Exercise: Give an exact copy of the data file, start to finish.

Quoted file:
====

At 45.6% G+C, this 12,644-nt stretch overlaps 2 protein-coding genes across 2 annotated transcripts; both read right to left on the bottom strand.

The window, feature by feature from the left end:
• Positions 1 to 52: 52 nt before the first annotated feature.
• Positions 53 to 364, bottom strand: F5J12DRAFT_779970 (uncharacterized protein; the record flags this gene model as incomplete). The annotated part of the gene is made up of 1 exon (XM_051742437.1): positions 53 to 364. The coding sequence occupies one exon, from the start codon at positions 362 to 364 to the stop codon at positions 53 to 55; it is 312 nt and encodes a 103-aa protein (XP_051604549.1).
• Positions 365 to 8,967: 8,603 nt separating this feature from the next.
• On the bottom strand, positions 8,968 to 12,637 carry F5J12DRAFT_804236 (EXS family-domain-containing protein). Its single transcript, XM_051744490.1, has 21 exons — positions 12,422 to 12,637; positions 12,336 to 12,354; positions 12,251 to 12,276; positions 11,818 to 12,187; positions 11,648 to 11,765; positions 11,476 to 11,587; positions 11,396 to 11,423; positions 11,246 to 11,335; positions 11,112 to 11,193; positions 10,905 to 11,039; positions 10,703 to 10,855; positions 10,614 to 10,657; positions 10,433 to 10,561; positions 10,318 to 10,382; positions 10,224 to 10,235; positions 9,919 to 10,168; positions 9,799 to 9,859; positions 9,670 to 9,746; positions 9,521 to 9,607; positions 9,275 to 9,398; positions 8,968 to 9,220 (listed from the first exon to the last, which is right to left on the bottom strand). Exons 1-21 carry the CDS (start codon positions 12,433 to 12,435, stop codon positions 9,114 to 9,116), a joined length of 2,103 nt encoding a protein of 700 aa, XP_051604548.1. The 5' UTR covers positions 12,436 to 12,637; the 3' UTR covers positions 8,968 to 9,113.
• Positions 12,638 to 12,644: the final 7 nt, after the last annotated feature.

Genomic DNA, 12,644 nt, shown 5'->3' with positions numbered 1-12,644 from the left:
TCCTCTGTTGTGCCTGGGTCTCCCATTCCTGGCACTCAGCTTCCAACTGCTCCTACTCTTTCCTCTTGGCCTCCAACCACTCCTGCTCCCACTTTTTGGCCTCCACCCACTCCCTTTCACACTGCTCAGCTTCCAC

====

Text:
At 45.6% G+C, this 12,644-nt stretch overlaps 2 protein-coding genes across 2 annotated transcripts; both read right to left on the bottom strand.

The window, feature by feature from the left end:
• Positions 1 to 52: 52 nt before the first annotated feature.
• Positions 53 to 364, bottom strand: F5J12DRAFT_779970 (uncharacterized protein; the record flags this gene model as incomplete). The annotated part of the gene is made up of 1 exon (XM_051742437.1): positions 53 to 364. The coding sequence occupies one exon, from the start codon at positions 362 to 364 to the stop codon at positions 53 to 55; it is 312 nt and encodes a 103-aa protein (XP_051604549.1).
• Positions 365 to 8,967: 8,603 nt separating this feature from the next.
• On the bottom strand, positions 8,968 to 12,637 carry F5J12DRAFT_804236 (EXS family-domain-containing protein). Its single transcript, XM_051744490.1, has 21 exons — positions 12,422 to 12,637; positions 12,336 to 12,354; positions 12,251 to 12,276; positions 11,818 to 12,187; positions 11,648 to 11,765; positions 11,476 to 11,587; positions 11,396 to 11,423; positions 11,246 to 11,335; positions 11,112 to 11,193; positions 10,905 to 11,039; positions 10,703 to 10,855; positions 10,614 to 10,657; positions 10,433 to 10,561; positions 10,318 to 10,382; positions 10,224 to 10,235; positions 9,919 to 10,168; positions 9,799 to 9,859; positions 9,670 to 9,746; positions 9,521 to 9,607; positions 9,275 to 9,398; positions 8,968 to 9,220 (listed from the first exon to the last, which is right to left on the bottom strand). Exons 1-21 carry the CDS (start codon positions 12,433 to 12,435, stop codon positions 9,114 to 9,116), a joined length of 2,103 nt encoding a protein of 700 aa, XP_051604548.1. The 5' UTR covers positions 12,436 to 12,637; the 3' UTR covers positions 8,968 to 9,113.
• Positions 12,638 to 12,644: the final 7 nt, after the last annotated feature.

Genomic DNA, 12,644 nt, shown 5'->3' with positions numbered 1-12,644 from the left:
TCCTCTGTTGTGCCTGGGTCTCCCATTCCTGGCACTCAGCTTCCAACTGCTCCTACTCTTTCCTCTTGGCCTCCAACCACTCCTGCTCCCACTTTTTGGCCTCCACCCACTCCCTTTCACACTGCTCAGCTTCCAC